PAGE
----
arznei-telegramm 2002; 33: 72


The STOP-NIDDM Trial: Does Acarbose (Glucobay) Prevent Type 2 Diabetes?

Patients with impaired glucose tolerance possess a very high risk potential of developing type 2 diabetes mellitus. The STOP-NIDDM* trial consisted of 1,429 participants with impaired glucose tolerance who received either 300 mg acarbose (GLUCOBAY) per day or a placebo (1). Impaired glucose tolerance was defined as an increase in plasma sugar levels two hours after oral intake of 75 grams of glucose (oral glucose tolerance test = OGTT) to concentrations of between 7.8 and 11.1 mmol/l (140 to 200 mg/dl), and a fasting plasma glucose level of between 5.6 and 7.7 mmol/l (100 to 140 mg/dl). Four percent of participants were excluded from the final interpretation of the study. In the acarbose group, 31% of patients discontinued the treatment prematurely, mostly due to adverse effects, as did 19% in the placebo group. After a mean study period of 3.3 years, 32% of patients in the acarbose group and 42% in the placebo group showed 2-h OGTT plasma glucose concentrations of over 11.1 mmol/l (200 mg/dl) and thus were diagnosed as diabetics (1). Fasting plasma glucose concentrations and the HbA1c-values were not reported. According to a statement by one of the lead authors of the publication, there were no significant differences in these values in both the acarbose group and the placebo group (2).

The mean 2-h OGTT plasma glucose concentration differed by less than 20 mg/dl between the acarbose and the placebo group (2). This may be due to an isolated effect of acarbose on the results of the OGTT. The OGTT is a test with poor reproducibility, and acarbose can exert an influence on its results (3). In the STOP-NIDDM trial, the incidence of diabetes decreased when a second OGTT was performed. After discontinuing acarbose at the end of the trial, a three months lasting single-blind all-placebo run-out-phase revealed an increased incidence of new-onset diabetes in patients originating from the acarbose group as compared to the originally assigned placebo group (15% vs. 11%) (1).

The relative risk reduction of developing diabetes under acarbose is 24%. According to previous studies, metformin (e.g. GLUCOPHAGE) lowers the relative risk for developing diabetes in patients with impaired glucose tolerance by 31% (4). A change in lifestyle including weight reduction and increased activities lowers the relative risk by more than 50% (4,5).

It is rather disquieting that the financial connections between the authors of the trial and Bayer Corporation, the manufacturer of acarbose, have not been revealed. The Lancet publication noticed that the authors did not indicate a conflict of interest. However, at least the lead author and the German author of the study had received repeatedly financial support by Bayer by way of grants (6,7) and/or other kinds of reimbursements (2,8,9). The statutes of Lancet clearly state that such remunerations are considered a conflict of interest and have to be announced whether or not the author is aware of a conflict (10). Thus, the authors have violated the publication regulations of the journal Lancet. This behaviour may probably explain the incomplete account of study data and their skewed interpretation.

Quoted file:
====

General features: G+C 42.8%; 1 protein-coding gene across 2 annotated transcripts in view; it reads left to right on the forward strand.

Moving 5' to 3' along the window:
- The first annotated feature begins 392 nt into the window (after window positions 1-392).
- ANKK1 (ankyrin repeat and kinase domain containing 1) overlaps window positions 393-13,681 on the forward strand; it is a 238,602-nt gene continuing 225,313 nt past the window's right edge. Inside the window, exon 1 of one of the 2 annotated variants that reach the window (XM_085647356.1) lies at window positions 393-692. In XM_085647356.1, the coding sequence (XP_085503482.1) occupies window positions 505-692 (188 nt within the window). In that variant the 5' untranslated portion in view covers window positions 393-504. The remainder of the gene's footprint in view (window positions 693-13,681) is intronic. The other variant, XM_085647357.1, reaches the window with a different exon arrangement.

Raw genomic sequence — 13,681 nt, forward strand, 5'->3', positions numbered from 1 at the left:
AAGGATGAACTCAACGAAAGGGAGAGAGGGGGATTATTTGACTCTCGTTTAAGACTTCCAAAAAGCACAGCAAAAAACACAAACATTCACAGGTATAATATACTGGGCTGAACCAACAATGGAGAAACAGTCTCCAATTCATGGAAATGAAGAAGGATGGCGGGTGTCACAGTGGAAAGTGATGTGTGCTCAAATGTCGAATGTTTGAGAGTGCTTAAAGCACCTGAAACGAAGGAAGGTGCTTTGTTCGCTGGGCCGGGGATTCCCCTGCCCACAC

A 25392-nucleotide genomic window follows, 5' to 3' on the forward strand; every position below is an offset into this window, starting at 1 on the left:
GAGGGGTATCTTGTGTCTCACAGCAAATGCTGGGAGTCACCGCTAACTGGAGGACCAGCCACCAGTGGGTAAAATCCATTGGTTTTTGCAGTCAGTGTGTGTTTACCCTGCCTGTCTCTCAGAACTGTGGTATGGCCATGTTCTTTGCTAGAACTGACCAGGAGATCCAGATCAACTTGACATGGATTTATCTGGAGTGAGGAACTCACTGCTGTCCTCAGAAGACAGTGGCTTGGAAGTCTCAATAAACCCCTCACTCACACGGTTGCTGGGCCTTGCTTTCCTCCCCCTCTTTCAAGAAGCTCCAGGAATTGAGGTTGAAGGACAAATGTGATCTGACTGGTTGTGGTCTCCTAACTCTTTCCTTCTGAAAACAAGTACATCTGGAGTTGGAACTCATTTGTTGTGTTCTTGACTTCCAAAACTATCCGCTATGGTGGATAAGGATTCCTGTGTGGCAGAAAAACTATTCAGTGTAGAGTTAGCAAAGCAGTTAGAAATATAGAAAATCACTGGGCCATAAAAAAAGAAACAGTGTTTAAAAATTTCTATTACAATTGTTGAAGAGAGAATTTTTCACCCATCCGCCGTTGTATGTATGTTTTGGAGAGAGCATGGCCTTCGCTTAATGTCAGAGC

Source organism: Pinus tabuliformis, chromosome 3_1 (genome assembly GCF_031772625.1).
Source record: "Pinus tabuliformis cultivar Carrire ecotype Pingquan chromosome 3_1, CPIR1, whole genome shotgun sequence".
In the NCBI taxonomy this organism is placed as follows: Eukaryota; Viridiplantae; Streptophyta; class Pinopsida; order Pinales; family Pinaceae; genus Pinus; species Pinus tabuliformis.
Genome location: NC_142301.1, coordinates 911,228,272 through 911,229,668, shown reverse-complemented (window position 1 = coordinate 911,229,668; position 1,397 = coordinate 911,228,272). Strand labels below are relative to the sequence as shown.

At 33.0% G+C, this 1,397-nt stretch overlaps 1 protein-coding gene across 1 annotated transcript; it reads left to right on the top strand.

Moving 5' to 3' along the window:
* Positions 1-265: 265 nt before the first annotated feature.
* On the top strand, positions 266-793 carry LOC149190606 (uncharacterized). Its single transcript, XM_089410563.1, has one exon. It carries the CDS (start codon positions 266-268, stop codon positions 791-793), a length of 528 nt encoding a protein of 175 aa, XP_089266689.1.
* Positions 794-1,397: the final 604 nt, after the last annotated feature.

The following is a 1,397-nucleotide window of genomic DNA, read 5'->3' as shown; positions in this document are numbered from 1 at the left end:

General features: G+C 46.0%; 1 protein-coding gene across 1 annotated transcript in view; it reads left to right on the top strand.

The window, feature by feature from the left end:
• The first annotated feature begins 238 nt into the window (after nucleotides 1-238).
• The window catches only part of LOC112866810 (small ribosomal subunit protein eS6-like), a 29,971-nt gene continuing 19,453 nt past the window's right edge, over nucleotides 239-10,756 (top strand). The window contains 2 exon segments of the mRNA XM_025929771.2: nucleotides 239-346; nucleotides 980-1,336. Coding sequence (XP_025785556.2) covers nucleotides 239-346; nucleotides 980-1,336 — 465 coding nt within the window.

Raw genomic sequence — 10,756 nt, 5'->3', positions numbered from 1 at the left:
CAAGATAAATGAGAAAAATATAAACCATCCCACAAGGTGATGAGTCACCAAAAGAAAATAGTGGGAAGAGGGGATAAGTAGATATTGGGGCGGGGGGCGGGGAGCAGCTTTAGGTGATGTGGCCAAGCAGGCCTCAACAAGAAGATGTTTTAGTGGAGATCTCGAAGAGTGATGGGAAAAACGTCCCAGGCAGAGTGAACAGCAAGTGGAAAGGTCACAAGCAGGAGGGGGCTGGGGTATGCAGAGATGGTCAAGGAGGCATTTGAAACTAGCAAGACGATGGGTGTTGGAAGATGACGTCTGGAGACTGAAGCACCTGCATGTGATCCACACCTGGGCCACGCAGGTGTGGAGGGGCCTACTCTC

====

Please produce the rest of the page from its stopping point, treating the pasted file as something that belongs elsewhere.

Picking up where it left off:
Acarbose (GLUCOBAY) lowers the plasma glucose concentrations only marginally in patients with impaired glucose tolerance, following an oral glucose tolerance test. This effect is clearly less significant than following non-drug measures.
Acarbose has no influence on the fasting glucose levels or the HbA1c value.
Conflicts of interest due to financial connections between the authors and the manufacturer Bayer Corporation have not been publicised and are probably reflected in the suppression and misinterpretation of trial data.


(R = randomised study)



CHIASSON, J.L. et al.: Lancet 2002; 359: 2072



HANEFELD, M.: Pers. Communication, Duesseldorf, 26 June 2002



CHIASSON, J.L.: Diabet. Med. 1996; 13, 3, Suppl. 2: S23-4



Diabetes Prevention Program Research Group.: N. Engl. J. Med. 2002; 346: 393-403



TUOMILEHTO, J. et al.: N. Engl. J. Med. 2001; 344: 1343-50












STOP-NIDDM - Study TO Prevent Non-Insulin Dependent Diabetes Mellitus

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